Airborn OS is a secure alternative to Google Docs.

Pages Demo Screenshot

Unlike Google Docs, Airborn OS (or rather Firetext, the text processing app) doesn't include a custom renderer for text documents. Instead, it uses the browser's built-in html viewing and editing capabilities. This means that if we want to divide content into visual "pages" that correspond to the pages that would come out of a printer, we'd have to do it in CSS (or a combination of CSS and JavaScript). Can it be done?

It sure can, with some trickery. The trickery consists of two steps:

  1. Divide the content into CSS3 Columns. Thanks to the foresight of the creators of the Columns spec, column-count: 1 happens to do exactly what we want: divide into columns with a specific width and height.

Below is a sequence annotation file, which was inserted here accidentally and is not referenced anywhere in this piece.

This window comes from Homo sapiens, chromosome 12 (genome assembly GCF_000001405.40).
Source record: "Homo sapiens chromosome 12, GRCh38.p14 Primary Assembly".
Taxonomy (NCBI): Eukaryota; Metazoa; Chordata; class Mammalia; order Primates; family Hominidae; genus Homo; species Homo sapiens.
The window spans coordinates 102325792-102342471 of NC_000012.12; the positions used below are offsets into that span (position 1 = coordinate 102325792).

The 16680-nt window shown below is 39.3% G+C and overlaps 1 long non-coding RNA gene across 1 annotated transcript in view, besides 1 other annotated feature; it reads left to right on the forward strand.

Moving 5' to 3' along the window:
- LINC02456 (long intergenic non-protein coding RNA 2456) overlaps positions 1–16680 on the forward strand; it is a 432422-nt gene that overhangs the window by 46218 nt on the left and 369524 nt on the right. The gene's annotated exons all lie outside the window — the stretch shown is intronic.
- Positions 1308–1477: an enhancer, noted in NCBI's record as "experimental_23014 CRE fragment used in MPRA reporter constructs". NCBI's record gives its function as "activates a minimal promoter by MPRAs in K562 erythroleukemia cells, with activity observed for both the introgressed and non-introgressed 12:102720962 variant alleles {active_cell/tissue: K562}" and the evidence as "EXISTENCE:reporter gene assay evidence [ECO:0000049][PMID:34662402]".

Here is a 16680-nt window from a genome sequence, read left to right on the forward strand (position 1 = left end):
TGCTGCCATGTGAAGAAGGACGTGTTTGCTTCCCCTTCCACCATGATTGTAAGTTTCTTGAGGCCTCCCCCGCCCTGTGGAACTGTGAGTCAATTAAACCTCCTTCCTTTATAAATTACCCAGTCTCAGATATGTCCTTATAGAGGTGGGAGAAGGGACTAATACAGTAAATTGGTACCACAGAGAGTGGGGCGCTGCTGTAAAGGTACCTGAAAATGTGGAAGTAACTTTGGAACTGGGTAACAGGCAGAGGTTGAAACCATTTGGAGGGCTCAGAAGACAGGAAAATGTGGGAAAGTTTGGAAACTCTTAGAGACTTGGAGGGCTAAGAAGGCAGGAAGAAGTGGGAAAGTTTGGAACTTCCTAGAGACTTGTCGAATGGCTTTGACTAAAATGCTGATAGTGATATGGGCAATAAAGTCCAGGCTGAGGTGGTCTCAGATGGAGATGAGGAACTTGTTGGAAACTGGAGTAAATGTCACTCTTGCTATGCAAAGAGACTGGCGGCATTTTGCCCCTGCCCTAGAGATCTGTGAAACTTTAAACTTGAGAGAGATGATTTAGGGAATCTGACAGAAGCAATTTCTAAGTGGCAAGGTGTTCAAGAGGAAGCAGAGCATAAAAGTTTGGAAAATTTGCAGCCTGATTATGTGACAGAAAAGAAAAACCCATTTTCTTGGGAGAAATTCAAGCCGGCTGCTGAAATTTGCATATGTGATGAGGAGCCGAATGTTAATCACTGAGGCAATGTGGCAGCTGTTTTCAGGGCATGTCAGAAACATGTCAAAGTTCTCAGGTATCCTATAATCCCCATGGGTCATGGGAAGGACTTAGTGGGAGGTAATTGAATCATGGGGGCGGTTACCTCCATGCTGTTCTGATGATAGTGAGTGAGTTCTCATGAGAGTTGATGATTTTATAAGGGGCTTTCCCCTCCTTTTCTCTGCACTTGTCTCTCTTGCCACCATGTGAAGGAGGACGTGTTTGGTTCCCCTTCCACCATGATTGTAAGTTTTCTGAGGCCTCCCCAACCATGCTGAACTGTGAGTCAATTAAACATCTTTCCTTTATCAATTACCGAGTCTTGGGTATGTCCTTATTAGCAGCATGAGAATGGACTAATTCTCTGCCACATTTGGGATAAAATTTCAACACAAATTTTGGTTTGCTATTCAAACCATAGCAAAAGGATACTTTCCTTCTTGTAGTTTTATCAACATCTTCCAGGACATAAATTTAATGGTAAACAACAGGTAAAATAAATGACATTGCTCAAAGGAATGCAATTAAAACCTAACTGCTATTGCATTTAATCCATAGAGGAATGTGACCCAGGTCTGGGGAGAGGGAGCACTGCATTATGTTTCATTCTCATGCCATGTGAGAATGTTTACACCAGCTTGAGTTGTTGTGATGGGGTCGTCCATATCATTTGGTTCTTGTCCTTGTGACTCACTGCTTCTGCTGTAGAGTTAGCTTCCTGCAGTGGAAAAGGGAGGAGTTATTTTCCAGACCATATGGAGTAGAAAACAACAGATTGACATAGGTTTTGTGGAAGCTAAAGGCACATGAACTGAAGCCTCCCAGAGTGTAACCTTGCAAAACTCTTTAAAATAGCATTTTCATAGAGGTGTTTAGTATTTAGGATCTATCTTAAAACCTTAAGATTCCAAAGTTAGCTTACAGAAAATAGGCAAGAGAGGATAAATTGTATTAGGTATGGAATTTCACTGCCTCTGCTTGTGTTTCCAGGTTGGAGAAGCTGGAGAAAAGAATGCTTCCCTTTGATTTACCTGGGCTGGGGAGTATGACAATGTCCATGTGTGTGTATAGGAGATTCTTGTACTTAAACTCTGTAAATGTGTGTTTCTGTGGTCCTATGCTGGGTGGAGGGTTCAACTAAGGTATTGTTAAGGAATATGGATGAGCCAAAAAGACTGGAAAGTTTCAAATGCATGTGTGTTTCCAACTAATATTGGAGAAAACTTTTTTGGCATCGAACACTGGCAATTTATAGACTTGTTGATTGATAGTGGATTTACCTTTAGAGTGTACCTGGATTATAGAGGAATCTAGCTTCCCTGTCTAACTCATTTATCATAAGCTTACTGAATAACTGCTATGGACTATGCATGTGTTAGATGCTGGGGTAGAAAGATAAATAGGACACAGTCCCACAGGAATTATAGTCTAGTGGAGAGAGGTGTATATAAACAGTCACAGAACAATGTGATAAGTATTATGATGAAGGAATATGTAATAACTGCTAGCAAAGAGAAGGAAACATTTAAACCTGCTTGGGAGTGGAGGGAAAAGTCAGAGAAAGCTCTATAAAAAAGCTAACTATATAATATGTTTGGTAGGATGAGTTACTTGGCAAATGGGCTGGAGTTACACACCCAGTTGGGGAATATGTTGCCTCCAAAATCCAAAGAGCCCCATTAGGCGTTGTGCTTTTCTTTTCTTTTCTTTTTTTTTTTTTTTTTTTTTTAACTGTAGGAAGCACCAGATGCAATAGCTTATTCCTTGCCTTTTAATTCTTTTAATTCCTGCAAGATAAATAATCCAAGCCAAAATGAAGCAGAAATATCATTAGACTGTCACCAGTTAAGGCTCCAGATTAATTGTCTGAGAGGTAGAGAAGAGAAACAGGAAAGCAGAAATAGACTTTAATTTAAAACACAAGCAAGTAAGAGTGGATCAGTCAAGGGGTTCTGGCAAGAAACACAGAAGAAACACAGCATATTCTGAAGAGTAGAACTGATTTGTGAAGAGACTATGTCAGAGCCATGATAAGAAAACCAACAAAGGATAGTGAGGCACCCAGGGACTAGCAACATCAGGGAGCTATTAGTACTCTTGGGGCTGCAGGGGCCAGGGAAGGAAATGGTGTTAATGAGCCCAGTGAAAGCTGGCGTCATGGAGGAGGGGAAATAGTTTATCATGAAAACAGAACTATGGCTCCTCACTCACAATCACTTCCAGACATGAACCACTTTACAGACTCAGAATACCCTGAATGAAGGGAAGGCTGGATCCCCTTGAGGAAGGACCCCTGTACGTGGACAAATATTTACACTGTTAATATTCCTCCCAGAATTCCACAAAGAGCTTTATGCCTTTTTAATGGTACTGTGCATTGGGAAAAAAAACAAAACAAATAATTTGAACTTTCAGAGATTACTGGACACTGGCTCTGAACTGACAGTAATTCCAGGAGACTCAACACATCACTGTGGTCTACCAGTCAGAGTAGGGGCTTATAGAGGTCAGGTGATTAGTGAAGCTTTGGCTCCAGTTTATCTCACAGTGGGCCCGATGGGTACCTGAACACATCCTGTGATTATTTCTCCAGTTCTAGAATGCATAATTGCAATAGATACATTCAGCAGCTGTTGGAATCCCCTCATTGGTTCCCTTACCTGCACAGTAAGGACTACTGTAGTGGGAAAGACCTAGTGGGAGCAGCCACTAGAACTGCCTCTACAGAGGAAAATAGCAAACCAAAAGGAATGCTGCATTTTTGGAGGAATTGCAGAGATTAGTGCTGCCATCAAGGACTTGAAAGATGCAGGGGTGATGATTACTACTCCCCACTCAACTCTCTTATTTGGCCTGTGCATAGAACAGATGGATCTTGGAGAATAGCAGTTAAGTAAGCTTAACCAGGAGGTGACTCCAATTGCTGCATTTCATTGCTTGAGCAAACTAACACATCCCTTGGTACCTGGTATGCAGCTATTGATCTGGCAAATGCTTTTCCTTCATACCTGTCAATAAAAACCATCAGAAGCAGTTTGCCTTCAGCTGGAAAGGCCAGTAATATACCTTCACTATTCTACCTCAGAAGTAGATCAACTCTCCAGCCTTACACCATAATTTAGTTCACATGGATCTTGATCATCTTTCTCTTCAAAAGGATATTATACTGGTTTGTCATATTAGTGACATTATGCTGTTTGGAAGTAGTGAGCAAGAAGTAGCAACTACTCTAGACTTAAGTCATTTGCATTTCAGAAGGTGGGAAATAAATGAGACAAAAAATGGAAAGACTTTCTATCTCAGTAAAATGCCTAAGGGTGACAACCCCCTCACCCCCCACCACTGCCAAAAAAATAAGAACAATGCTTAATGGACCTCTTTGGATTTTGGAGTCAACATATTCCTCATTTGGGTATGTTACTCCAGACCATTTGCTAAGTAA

2. Rotate the columns so they are under each other instead of next to each other, and rotate the content so it's the right way up: writing-mode: vertical-lr and writing-mode: initial. This tells the browser it should order text (and columns) from top to bottom.

    Unfortunately, this trickery only works in Firefox and then only if you set layout.css.vertical-text.enabled to true. If you do that, you can see a working demo here.

    This trick no longer works since Firefox 40. Instead, you can use transforms to rotate the columns.

Even when support is enabled by default in Firefox, there are still unsolved problems: it's hard to style individual "pages" much further than in the demo (padding, box-shadow and border don't work on individual pages; outline does but is buggy). (Edit: the new box-decoration-break CSS property should solve this, but it's only supported in Firefox and even there it's slightly buggy.) When you enable editing text more problems arise, for example this bug.

Also, before you use this on your own website, there's a debate to be had if pages improve readability. Still, it's a cool trick and it's amazing that it works at all.

For a related technique to show only one page at a time, see this article.